Damian   Sunday, August 01, 2004, 23:19 GMT

Right then....I guarantee you will find your craving for the pitter-patter of rainrops will be easily satisfied when you are installed in your tiny croft on a Scottish Hebridean island. However, the poetic imagery in your mind at present will be shattered by reality.....the pitter-patter will more likely be a torrent battering your windows by a south westerly gale. Still, you will be able to blot it out by practising your Gaelic to enable you to discuss the current price of haggis with the locals down at the pub on the quayside.

Actually, recently the west of Scotlnd has been basking in semi-glaring California style sunshine........the Scottish climate is a guaranteed take what's on offer and that's that! The misty islands just inspire poetry and mood music.
Julian   Monday, August 02, 2004, 07:43 GMT
<<I hope to move to Scotland one day. 22°C in summer? How nice! Come snow, come rain, come sleet, come subzero temperatures. Sun, sun, go away, don't come again another day, little Random Chappie doesn't want to play, sun, sun, go away. I hate Calfornian summers (offensively glaring sun) and English summers (oppressively hot and humid). >>

You sure are a peculiar chappie. All around me are East Coast transplants who can't praise enough the sunny-all-year-round California weather. They remember what it was like back home having to shovel snow from the walkway during the wee hours of a cold winter's morning or sitting at home freezing their asses off because the pipes had all frozen over. Sometimes ya just gotta be thankful for what you've got ;-)
Damian   Monday, August 02, 2004, 10:14 GMT
There are down sides to the Californian "paradise"...not so long ago on TV half of it seemed to be in flames! I hope San Andreas always remains dormant.... I know what you mean about snow was always my job to clear the path to the gate and clear the pavement (sidewalk to you) beyond.

PS: I liked your use of the Scottish "wee"! ;-) As an American you are permitted to use "gotta" in spite of the official title of this Site: "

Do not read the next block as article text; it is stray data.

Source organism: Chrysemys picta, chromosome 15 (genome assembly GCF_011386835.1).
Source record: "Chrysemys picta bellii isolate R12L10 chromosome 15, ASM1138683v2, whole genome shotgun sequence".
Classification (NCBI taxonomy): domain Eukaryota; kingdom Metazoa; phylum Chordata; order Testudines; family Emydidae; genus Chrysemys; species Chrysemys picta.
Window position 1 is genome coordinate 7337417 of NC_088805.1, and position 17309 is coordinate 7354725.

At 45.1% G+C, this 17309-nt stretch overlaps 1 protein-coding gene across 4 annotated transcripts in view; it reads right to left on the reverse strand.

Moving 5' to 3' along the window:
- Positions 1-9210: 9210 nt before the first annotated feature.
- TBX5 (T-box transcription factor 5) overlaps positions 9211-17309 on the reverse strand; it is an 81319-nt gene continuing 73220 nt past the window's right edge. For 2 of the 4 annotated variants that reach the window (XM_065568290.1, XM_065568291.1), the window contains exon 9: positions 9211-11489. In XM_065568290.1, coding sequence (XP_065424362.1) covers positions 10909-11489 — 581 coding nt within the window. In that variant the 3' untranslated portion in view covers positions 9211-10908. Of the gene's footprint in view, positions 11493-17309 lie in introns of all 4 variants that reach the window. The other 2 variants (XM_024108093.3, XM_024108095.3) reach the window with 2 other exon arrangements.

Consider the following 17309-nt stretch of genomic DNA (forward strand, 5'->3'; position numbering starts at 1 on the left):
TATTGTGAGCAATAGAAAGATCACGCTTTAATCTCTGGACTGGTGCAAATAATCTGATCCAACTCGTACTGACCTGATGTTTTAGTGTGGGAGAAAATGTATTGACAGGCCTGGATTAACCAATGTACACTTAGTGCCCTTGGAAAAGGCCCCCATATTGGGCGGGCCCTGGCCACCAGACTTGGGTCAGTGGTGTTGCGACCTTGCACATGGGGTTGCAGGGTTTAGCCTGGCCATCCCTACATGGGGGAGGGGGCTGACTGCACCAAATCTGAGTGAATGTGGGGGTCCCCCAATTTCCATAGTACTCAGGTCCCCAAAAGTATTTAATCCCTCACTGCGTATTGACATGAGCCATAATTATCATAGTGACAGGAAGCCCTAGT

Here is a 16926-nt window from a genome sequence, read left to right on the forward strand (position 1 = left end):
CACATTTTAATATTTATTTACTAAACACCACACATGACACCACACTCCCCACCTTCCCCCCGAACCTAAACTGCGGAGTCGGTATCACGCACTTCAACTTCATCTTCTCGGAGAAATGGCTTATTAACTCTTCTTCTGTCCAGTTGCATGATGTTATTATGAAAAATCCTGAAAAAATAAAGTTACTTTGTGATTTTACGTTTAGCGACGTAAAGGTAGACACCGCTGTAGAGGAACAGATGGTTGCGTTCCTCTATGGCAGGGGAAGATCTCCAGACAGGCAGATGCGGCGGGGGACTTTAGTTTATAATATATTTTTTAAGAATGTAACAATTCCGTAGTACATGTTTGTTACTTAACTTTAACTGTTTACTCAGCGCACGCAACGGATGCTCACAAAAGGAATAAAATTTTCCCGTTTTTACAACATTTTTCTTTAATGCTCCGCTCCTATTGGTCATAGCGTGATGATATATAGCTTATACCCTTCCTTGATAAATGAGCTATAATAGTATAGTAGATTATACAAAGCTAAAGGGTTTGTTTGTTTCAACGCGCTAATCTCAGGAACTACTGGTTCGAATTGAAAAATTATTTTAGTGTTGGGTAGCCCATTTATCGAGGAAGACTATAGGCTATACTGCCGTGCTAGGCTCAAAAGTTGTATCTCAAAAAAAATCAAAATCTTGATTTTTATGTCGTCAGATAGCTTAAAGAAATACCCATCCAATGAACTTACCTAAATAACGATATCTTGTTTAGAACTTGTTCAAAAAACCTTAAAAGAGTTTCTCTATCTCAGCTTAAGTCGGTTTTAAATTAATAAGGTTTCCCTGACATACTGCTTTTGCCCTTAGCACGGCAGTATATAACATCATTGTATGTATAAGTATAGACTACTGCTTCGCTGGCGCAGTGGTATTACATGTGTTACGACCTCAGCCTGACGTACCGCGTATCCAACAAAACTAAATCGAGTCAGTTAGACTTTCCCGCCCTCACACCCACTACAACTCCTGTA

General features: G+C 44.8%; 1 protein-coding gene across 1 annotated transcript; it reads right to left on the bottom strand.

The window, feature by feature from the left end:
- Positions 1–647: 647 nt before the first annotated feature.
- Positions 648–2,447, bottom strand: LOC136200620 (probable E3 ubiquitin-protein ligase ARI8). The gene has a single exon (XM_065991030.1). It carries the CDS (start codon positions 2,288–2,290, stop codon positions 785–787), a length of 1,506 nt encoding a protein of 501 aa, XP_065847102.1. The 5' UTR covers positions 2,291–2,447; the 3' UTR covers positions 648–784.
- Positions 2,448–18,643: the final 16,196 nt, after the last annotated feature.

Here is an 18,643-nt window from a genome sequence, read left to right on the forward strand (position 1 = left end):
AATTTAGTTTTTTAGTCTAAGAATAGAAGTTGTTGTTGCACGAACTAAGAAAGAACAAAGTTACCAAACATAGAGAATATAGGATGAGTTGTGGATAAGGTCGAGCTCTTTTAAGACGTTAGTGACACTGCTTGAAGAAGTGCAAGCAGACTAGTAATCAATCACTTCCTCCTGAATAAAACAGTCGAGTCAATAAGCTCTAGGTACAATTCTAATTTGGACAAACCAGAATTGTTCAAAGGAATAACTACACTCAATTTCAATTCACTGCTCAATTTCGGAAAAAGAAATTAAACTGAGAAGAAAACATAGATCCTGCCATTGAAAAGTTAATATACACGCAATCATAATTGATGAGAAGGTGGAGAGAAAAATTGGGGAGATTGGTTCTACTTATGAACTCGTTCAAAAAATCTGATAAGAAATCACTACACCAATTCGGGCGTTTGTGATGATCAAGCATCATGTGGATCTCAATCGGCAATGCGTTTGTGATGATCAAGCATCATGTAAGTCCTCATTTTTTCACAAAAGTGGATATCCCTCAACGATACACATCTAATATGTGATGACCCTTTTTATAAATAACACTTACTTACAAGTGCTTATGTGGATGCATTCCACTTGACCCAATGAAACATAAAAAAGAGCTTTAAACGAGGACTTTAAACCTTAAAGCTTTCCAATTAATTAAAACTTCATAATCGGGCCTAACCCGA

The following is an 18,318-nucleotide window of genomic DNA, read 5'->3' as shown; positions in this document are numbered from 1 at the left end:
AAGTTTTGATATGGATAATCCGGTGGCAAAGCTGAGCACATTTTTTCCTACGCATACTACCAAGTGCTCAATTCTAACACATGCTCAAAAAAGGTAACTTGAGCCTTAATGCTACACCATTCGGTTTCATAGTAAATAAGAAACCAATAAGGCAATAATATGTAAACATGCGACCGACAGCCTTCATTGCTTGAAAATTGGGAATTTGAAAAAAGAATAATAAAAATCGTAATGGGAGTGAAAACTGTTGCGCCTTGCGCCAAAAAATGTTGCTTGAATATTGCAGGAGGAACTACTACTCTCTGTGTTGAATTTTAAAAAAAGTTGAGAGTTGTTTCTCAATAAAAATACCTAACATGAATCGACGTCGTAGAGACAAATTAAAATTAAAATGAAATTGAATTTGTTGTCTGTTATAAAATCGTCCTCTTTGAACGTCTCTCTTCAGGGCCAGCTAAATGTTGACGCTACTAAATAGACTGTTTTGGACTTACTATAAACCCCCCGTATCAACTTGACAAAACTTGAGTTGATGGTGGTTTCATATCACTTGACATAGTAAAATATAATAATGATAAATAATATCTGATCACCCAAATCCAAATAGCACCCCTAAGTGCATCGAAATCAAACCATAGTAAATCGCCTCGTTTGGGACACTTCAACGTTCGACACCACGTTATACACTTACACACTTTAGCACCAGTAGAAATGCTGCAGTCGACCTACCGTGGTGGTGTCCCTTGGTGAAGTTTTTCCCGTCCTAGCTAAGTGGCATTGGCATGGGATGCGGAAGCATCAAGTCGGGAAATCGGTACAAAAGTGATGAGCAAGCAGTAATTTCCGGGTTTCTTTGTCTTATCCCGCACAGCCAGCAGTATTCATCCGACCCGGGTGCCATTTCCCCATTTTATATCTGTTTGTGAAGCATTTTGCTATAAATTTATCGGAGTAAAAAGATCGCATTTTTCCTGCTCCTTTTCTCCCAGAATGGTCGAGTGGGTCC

Learn English effectively"!

I suppose the "effectively" bit means being able to communicate in such a way as to be fully understood; we all understand what "gotta" means so I guess you are perfectly at liberty to use it. ;-)

Cheers for now!
Random Chappie   Tuesday, August 03, 2004, 04:43 GMT
Yay! Clouds over Silicon Valley and temperatures between 14°C and 22°C today!!! Hope the good weather continues...
Random Chappie   Tuesday, August 03, 2004, 04:50 GMT
The above post should read...
"Yay! OVERCAST SKY over Silicon Valley and temperatures between 14°C and 22°C today!!! Hope the good weather continues..."

I wasn't precise enough: an overcast sky is a world away from a few wispy clouds.

To Julian:
I don't like the US East Coast because of its oppressively hot summers. Ditto for England. During my childhood in England, my favourite season was winter but I could never stand the summers (at least there is air-conditioning in my current house in California). Maybe I'll have to move to Sweden. I'd rather be shovelling and freezing than sweating.
Julian   Tuesday, August 03, 2004, 06:08 GMT
We get our fair share of natural disasters in California: brush fires, floods, mudslides, earthquakes, celebrity murder trials... So yes, things aren't always golden here in the Golden State. But, I really can't complain since we don't have such extremes in temperature.

Random Chappie,
To each his own, I guess :-)
Random Chappie   Tuesday, August 03, 2004, 15:52 GMT
Still, I must say that Northern California is MUCH better than Southern California. At least in the northern half of the state, we get five months of <18°C temperatures. Besides, the misty, chilly, and poetic seaside of Nor. Cal. is a much better sight-seeing destination and living environment than the sun-scorched, sunbather-infested, dirty, and generally hellish beaches of So. Cal.

1. The great forest fire that occurred last year did not reach Northern California.
2. Traffic is generally smooth in Nor. Cal., at least when compared to So. Cal. and England.
3. There is less pollution in Nor. Cal. than in So. Cal.

So, yes, I AM grateful that I live in Northern California instead of Southern California.